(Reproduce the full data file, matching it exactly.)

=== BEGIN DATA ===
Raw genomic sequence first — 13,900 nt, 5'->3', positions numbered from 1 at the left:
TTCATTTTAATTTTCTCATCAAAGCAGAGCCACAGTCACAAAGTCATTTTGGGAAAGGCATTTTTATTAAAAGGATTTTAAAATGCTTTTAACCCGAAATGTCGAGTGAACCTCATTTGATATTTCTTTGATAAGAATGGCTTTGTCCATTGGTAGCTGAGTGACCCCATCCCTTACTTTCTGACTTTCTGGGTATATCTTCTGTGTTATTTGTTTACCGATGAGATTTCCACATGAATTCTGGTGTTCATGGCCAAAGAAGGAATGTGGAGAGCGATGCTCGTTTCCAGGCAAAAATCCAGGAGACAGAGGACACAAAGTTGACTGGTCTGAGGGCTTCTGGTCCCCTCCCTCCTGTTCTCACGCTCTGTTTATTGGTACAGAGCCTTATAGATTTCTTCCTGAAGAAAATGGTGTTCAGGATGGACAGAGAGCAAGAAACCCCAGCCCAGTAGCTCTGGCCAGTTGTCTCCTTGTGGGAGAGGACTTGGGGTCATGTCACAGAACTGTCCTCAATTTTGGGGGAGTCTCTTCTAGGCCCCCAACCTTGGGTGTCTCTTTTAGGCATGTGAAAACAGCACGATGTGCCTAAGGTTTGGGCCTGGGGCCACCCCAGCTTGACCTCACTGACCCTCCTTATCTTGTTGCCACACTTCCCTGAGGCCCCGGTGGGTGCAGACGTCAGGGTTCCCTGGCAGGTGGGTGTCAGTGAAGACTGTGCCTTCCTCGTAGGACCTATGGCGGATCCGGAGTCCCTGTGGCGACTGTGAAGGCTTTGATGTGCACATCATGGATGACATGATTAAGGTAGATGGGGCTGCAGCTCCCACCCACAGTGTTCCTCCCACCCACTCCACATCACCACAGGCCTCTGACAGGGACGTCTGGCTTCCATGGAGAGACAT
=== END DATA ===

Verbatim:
Raw genomic sequence first — 13,900 nt, 5'->3', positions numbered from 1 at the left:
TTCATTTTAATTTTCTCATCAAAGCAGAGCCACAGTCACAAAGTCATTTTGGGAAAGGCATTTTTATTAAAAGGATTTTAAAATGCTTTTAACCCGAAATGTCGAGTGAACCTCATTTGATATTTCTTTGATAAGAATGGCTTTGTCCATTGGTAGCTGAGTGACCCCATCCCTTACTTTCTGACTTTCTGGGTATATCTTCTGTGTTATTTGTTTACCGATGAGATTTCCACATGAATTCTGGTGTTCATGGCCAAAGAAGGAATGTGGAGAGCGATGCTCGTTTCCAGGCAAAAATCCAGGAGACAGAGGACACAAAGTTGACTGGTCTGAGGGCTTCTGGTCCCCTCCCTCCTGTTCTCACGCTCTGTTTATTGGTACAGAGCCTTATAGATTTCTTCCTGAAGAAAATGGTGTTCAGGATGGACAGAGAGCAAGAAACCCCAGCCCAGTAGCTCTGGCCAGTTGTCTCCTTGTGGGAGAGGACTTGGGGTCATGTCACAGAACTGTCCTCAATTTTGGGGGAGTCTCTTCTAGGCCCCCAACCTTGGGTGTCTCTTTTAGGCATGTGAAAACAGCACGATGTGCCTAAGGTTTGGGCCTGGGGCCACCCCAGCTTGACCTCACTGACCCTCCTTATCTTGTTGCCACACTTCCCTGAGGCCCCGGTGGGTGCAGACGTCAGGGTTCCCTGGCAGGTGGGTGTCAGTGAAGACTGTGCCTTCCTCGTAGGACCTATGGCGGATCCGGAGTCCCTGTGGCGACTGTGAAGGCTTTGATGTGCACATCATGGATGACATGATTAAGGTAGATGGGGCTGCAGCTCCCACCCACAGTGTTCCTCCCACCCACTCCACATCACCACAGGCCTCTGACAGGGACGTCTGGCTTCCATGGAGAGACAT